Journal of Botany , 2011, DOI: 10.1155/2011/646198
Abstract: Recent advances in biological instrumentation and associated experimental technologies now permit an unprecedented efficiency and scale for the acquisition of genomic data, at ever-decreasing costs. Further advances, with accompanying decreases in cost, are expected in the very near term. It now becomes appropriate to discuss the best uses of these technologies in the context of the angiosperms. This white paper proposes a complete genomic census of the approximately 500,000 species of flowering plants, outlines the goals of this census and their value, and provides a road map towards achieving these goals in a timely manner. 1. Introduction The angiosperms (flowering plants) are believed to comprise somewhere around 360,000 species [1, 2] in 415 families [3]. An exact enumeration of the total number of existing species is impossible, because this includes a guess at the number of species that have not yet been discovered. If these were all found, a final total of somewhere between 400,000 and 500,000 species seems likely [4]. The enumeration and description of all angiosperm species takes on particular urgency because thousands of species become extinct every year, largely due to the impact of human activities. The risks accompanying the depletion of angiosperm biodiversity resources relate to ecosystem maintenance, to food production, for example, by the loss of wild relatives of crops that may have desirable alleles, and to drug discovery, given the observation that plant secondary products represent not simply the primary source of drugs and drug leads, but also the chemical inspiration for synthetic organic syntheses. These observations lead us to propose the timely establishment of a global network of coordinated research activities across the angiosperms with the objectives listed below. 2. Objectives The main objective is to establish vibrant and efficient communication among scientific experts in the disparate disciplines of taxonomy, systematics, cytometry, genomics, and bioinformatics, with the aim of planning a comprehensive molecular census of the angiosperms. This census is envisaged to start with measurement of nuclear genome sizes (C-value) for all angiosperms and would progress, over a five-year period, through sample survey sequencing to complete genome sequencing for a subset of these species. The census would start with planning activities preparative to coordinated research. Such planning would involve face-to-face meetings, the establishment of virtual communications, training courses and workshops, support for student internships,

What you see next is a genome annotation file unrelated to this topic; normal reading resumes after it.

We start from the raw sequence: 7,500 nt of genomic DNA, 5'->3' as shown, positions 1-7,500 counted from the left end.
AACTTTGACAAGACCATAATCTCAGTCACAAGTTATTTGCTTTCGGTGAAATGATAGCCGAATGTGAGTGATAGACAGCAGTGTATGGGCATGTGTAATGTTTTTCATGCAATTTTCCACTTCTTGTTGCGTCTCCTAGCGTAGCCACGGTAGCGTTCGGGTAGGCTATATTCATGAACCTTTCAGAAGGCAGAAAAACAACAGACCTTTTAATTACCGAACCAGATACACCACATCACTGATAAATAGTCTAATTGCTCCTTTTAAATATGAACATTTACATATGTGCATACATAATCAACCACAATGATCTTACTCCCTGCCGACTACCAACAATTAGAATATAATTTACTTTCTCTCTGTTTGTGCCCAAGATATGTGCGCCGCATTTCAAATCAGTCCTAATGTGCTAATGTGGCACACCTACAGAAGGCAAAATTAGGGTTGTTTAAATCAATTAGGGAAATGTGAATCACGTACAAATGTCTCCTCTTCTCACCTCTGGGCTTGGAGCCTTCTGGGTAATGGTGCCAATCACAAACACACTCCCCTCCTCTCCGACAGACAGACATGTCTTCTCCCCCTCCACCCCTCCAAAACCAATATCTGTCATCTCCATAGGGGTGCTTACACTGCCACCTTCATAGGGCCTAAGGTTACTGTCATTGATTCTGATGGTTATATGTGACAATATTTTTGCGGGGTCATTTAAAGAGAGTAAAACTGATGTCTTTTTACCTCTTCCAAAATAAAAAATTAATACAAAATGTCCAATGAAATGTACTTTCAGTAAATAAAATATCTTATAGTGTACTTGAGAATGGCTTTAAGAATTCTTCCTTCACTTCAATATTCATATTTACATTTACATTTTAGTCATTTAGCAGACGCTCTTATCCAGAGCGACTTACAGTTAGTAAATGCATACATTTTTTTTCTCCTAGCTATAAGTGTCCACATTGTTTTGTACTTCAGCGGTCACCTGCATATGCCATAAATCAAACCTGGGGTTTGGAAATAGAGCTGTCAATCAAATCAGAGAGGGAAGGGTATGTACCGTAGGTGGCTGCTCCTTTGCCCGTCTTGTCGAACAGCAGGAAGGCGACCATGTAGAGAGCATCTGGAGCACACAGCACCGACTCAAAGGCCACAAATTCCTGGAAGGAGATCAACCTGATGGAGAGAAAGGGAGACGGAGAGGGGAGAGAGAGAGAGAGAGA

Rapid Chromosome Evolution in Recently Formed Polyploids in Tragopogon (Asteraceae)
K. Yoong Lim, Douglas E. Soltis, Pamela S. Soltis, Jennifer Tate, Roman Matyasek, Hana Srubarova, Ales Kovarik, J. Chris Pires, Zhiyong Xiong, Andrew R. Leitch
PLOS ONE , 2008, DOI: 10.1371/journal.pone.0003353
Abstract: Background Polyploidy, frequently termed “whole genome duplication”, is a major force in the evolution of many eukaryotes. Indeed, most angiosperm species have undergone at least one round of polyploidy in their evolutionary history. Despite enormous progress in our understanding of many aspects of polyploidy, we essentially have no information about the role of chromosome divergence in the establishment of young polyploid populations. Here we investigate synthetic lines and natural populations of two recently and recurrently formed allotetraploids Tragopogon mirus and T. miscellus (formed within the past 80 years) to assess the role of aberrant meiosis in generating chromosomal/genomic diversity. That diversity is likely important in the formation, establishment and survival of polyploid populations and species. Methodology/Principal Findings Applications of fluorescence in situ hybridisation (FISH) to natural populations of T. mirus and T. miscellus suggest that chromosomal rearrangements and other chromosomal changes are common in both allotetraploids. We detected extensive chromosomal polymorphism between individuals and populations, including (i) plants monosomic and trisomic for particular chromosomes (perhaps indicating compensatory trisomy), (ii) intergenomic translocations and (iii) variable sizes and expression patterns of individual ribosomal DNA (rDNA) loci. We even observed karyotypic variation among sibling plants. Significantly, translocations, chromosome loss, and meiotic irregularities, including quadrivalent formation, were observed in synthetic (S0 and S1 generations) polyploid lines. Our results not only provide a mechanism for chromosomal variation in natural populations, but also indicate that chromosomal changes occur rapidly following polyploidisation. Conclusions/Significance These data shed new light on previous analyses of genome and transcriptome structures in de novo and establishing polyploid species. Crucially our results highlight the necessity of studying karyotypes in young (<150 years old) polyploid species and synthetic polyploids that resemble natural species. The data also provide insight into the mechanisms that perturb inheritance patterns of genetic markers in synthetic polyploids and populations of young natural polyploid species.